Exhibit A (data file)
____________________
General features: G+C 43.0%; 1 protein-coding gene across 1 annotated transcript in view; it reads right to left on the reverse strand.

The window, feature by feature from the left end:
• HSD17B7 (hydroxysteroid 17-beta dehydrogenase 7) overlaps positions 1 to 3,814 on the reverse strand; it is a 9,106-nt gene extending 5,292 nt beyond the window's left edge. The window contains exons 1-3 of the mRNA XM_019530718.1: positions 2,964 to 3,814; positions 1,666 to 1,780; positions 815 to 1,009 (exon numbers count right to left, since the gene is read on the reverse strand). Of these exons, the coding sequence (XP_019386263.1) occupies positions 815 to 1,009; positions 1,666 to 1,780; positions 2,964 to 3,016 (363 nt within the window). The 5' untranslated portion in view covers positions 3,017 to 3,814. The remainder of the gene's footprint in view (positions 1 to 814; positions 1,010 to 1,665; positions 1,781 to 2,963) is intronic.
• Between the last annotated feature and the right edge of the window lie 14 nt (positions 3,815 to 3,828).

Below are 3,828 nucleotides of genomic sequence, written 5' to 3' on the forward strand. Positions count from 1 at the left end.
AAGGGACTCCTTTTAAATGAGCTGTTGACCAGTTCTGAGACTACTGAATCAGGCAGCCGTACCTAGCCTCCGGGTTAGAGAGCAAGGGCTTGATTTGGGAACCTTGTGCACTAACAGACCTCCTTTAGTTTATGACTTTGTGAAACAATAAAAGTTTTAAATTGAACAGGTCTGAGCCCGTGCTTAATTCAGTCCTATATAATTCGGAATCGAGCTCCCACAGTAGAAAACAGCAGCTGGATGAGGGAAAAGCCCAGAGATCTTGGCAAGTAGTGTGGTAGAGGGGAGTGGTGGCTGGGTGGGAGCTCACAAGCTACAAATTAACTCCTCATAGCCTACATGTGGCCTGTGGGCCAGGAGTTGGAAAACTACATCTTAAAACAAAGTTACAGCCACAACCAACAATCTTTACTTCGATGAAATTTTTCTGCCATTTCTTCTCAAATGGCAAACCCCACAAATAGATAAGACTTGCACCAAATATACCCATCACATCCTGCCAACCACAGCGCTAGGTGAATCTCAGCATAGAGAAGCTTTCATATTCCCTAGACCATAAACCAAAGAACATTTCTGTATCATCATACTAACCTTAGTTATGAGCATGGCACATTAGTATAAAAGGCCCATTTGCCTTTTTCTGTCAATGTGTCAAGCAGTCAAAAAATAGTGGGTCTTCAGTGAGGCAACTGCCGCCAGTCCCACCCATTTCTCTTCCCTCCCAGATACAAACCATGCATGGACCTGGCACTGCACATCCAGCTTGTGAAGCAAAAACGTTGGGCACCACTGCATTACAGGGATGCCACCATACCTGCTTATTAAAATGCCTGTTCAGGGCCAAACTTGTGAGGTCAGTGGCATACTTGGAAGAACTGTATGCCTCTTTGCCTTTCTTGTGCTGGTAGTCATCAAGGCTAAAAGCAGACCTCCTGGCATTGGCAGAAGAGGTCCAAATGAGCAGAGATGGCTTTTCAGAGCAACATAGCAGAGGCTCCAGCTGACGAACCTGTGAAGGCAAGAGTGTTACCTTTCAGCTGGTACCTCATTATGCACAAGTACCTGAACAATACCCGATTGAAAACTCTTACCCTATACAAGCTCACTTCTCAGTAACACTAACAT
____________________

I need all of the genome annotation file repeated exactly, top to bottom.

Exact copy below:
General features: G+C 43.0%; 1 protein-coding gene across 1 annotated transcript in view; it reads right to left on the reverse strand.

The window, feature by feature from the left end:
• HSD17B7 (hydroxysteroid 17-beta dehydrogenase 7) overlaps positions 1 to 3,814 on the reverse strand; it is a 9,106-nt gene extending 5,292 nt beyond the window's left edge. The window contains exons 1-3 of the mRNA XM_019530718.1: positions 2,964 to 3,814; positions 1,666 to 1,780; positions 815 to 1,009 (exon numbers count right to left, since the gene is read on the reverse strand). Of these exons, the coding sequence (XP_019386263.1) occupies positions 815 to 1,009; positions 1,666 to 1,780; positions 2,964 to 3,016 (363 nt within the window). The 5' untranslated portion in view covers positions 3,017 to 3,814. The remainder of the gene's footprint in view (positions 1 to 814; positions 1,010 to 1,665; positions 1,781 to 2,963) is intronic.
• Between the last annotated feature and the right edge of the window lie 14 nt (positions 3,815 to 3,828).

Below are 3,828 nucleotides of genomic sequence, written 5' to 3' on the forward strand. Positions count from 1 at the left end.
AAGGGACTCCTTTTAAATGAGCTGTTGACCAGTTCTGAGACTACTGAATCAGGCAGCCGTACCTAGCCTCCGGGTTAGAGAGCAAGGGCTTGATTTGGGAACCTTGTGCACTAACAGACCTCCTTTAGTTTATGACTTTGTGAAACAATAAAAGTTTTAAATTGAACAGGTCTGAGCCCGTGCTTAATTCAGTCCTATATAATTCGGAATCGAGCTCCCACAGTAGAAAACAGCAGCTGGATGAGGGAAAAGCCCAGAGATCTTGGCAAGTAGTGTGGTAGAGGGGAGTGGTGGCTGGGTGGGAGCTCACAAGCTACAAATTAACTCCTCATAGCCTACATGTGGCCTGTGGGCCAGGAGTTGGAAAACTACATCTTAAAACAAAGTTACAGCCACAACCAACAATCTTTACTTCGATGAAATTTTTCTGCCATTTCTTCTCAAATGGCAAACCCCACAAATAGATAAGACTTGCACCAAATATACCCATCACATCCTGCCAACCACAGCGCTAGGTGAATCTCAGCATAGAGAAGCTTTCATATTCCCTAGACCATAAACCAAAGAACATTTCTGTATCATCATACTAACCTTAGTTATGAGCATGGCACATTAGTATAAAAGGCCCATTTGCCTTTTTCTGTCAATGTGTCAAGCAGTCAAAAAATAGTGGGTCTTCAGTGAGGCAACTGCCGCCAGTCCCACCCATTTCTCTTCCCTCCCAGATACAAACCATGCATGGACCTGGCACTGCACATCCAGCTTGTGAAGCAAAAACGTTGGGCACCACTGCATTACAGGGATGCCACCATACCTGCTTATTAAAATGCCTGTTCAGGGCCAAACTTGTGAGGTCAGTGGCATACTTGGAAGAACTGTATGCCTCTTTGCCTTTCTTGTGCTGGTAGTCATCAAGGCTAAAAGCAGACCTCCTGGCATTGGCAGAAGAGGTCCAAATGAGCAGAGATGGCTTTTCAGAGCAACATAGCAGAGGCTCCAGCTGACGAACCTGTGAAGGCAAGAGTGTTACCTTTCAGCTGGTACCTCATTATGCACAAGTACCTGAACAATACCCGATTGAAAACTCTTACCCTATACAAGCTCACTTCTCAGTAACACTAACAT